Monday, March 19, 2007

James Carroll gets fundamentalism fuddled

It's difficult, often, to believe that Boston Globe columnist James Carroll actually studied Catholic theology. His latest attack on the Church in the form of equating Benedict XVI's Sacramentum Caritatis with "Fundamentalism" makes it even more difficult.

Some incredible statements include:

Catholic fundamentalists are more likely to be called "traditionalists," and today the Vatican is their sponsor.

This is indeed a crock. The term "Catholic Traditionalist" is a crock in and of itself. One is either faithful to the Magisterium or one is not. James Carroll obviously is not. This is certainly his right. What is not his right is to mistakenly label Catholics faithful to the Church as "fundamentalists." Or "traditionalists" for that matter. I for one am sick and entirely tired of being called a "conservative" or a "traditional" Catholic. I'm a Catholic. End of sentence. Live with it.

As for Sacramentum Caritatis (which he refuses to even grant a title!)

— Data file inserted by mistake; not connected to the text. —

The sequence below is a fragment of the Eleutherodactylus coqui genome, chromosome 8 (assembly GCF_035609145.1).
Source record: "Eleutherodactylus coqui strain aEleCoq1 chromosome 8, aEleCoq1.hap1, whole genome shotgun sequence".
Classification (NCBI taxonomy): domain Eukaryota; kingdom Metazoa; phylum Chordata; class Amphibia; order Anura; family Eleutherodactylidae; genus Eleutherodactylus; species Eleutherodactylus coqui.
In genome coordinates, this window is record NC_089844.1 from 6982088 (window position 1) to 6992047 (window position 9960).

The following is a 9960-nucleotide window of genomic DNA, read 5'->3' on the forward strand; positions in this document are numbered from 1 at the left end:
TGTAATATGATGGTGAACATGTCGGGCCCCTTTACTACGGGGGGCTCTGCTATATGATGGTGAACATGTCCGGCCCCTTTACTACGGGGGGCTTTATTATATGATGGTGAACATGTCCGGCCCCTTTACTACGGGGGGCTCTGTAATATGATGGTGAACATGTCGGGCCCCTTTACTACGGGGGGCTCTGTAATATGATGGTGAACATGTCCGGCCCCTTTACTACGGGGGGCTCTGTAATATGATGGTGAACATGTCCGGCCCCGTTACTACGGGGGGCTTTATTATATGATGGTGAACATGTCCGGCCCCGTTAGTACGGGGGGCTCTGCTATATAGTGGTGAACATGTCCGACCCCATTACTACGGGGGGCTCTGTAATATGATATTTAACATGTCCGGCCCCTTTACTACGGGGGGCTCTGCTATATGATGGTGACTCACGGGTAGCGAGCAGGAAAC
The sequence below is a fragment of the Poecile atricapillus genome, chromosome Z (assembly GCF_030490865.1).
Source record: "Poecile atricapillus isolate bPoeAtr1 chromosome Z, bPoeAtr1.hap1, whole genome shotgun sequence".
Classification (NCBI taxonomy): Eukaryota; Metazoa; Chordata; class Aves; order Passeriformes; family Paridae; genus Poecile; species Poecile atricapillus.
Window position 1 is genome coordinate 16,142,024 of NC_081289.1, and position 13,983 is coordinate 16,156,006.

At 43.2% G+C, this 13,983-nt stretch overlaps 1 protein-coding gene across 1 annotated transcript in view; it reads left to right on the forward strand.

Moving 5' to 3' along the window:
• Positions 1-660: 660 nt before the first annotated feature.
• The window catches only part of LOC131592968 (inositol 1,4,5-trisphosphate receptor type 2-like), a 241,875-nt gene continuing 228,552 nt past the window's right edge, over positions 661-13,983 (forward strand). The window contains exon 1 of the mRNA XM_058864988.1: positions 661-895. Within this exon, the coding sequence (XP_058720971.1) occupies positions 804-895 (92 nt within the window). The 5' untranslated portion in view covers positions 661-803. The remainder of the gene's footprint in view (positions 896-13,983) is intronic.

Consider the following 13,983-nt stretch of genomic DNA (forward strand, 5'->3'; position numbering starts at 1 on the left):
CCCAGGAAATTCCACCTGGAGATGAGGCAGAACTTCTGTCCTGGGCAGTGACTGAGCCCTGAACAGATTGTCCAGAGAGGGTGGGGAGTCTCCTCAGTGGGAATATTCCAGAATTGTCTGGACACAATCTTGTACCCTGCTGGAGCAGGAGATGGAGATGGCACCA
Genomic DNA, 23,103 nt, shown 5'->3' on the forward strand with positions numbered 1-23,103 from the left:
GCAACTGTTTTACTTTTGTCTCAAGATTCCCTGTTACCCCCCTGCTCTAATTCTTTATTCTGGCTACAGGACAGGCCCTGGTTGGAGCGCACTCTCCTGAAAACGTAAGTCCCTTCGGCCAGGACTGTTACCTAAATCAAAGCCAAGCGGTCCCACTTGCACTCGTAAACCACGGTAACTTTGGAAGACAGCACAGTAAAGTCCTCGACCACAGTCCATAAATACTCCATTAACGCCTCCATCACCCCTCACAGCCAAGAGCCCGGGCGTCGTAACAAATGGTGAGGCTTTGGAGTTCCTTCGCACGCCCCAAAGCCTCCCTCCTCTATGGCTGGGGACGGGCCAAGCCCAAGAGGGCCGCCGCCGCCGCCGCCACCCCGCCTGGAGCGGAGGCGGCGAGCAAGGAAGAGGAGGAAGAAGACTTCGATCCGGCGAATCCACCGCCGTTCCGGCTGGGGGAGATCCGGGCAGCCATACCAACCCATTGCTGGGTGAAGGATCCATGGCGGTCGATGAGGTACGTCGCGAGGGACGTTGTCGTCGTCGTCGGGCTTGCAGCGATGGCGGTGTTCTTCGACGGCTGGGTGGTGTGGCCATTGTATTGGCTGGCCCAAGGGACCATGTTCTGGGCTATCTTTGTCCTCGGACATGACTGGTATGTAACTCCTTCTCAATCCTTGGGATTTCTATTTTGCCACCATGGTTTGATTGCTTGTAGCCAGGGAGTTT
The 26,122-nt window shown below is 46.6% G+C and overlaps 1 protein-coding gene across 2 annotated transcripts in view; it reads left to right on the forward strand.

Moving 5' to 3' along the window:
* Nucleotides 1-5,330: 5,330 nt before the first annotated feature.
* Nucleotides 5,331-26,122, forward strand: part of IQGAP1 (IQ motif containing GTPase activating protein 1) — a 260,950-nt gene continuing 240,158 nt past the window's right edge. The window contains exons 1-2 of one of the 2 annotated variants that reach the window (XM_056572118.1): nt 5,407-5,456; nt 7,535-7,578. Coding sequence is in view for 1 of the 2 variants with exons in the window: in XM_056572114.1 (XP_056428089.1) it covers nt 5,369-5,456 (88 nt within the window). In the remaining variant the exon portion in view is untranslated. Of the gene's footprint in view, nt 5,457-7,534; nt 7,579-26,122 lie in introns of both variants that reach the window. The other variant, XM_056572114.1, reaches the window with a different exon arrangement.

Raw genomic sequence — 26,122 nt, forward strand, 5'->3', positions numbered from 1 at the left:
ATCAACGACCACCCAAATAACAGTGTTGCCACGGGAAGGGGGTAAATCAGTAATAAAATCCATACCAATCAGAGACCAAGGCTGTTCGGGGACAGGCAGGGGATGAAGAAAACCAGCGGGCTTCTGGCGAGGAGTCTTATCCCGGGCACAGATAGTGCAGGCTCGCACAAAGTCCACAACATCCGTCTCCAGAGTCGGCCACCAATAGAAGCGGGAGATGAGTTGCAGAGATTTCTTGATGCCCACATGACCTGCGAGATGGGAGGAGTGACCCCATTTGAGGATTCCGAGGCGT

What begins as a contemplative appreciation of the Eucharist ends up as a manifesto designed to keep many Catholics from receiving Communion at Mass.

This is a bleeping lie. Period.

A rather astonishing treatise on "negotiation" follows:

Take "conception." The great Thomas Aquinas depended on 13th-century notions of biology, and did not believe that human life began at conception. Negotiation followed., Jimmy. It wasn't "negotiation." It was the result of seeking the truth. The Angelic Doctor relied, as you say, on the science of his day. Science -- true science -- unearthed the truth, as I suspect you well know. That life begins at conception (and lose the quote marks, would you?) is a fact. Even pro-aborts know it.

Ask John Kerry, for one.